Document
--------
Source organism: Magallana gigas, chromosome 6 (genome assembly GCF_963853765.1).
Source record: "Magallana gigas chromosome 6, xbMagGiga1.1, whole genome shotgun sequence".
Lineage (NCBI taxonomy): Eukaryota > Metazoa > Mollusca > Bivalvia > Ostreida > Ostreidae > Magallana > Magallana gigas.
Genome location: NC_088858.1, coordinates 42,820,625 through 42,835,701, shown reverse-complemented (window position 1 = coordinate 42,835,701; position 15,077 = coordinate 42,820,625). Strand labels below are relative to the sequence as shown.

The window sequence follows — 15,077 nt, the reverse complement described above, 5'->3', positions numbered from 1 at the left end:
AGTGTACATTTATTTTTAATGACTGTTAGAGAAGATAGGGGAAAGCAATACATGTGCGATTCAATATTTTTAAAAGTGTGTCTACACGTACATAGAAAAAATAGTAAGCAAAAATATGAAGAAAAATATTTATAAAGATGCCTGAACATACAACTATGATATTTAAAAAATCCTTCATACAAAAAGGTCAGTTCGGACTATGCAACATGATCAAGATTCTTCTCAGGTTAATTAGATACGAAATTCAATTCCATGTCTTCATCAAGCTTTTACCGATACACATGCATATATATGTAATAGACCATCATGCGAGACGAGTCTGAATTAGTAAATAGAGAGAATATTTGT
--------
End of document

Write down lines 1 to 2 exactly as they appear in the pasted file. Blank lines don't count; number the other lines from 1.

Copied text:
Source organism: Magallana gigas, chromosome 6 (genome assembly GCF_963853765.1).
Source record: "Magallana gigas chromosome 6, xbMagGiga1.1, whole genome shotgun sequence".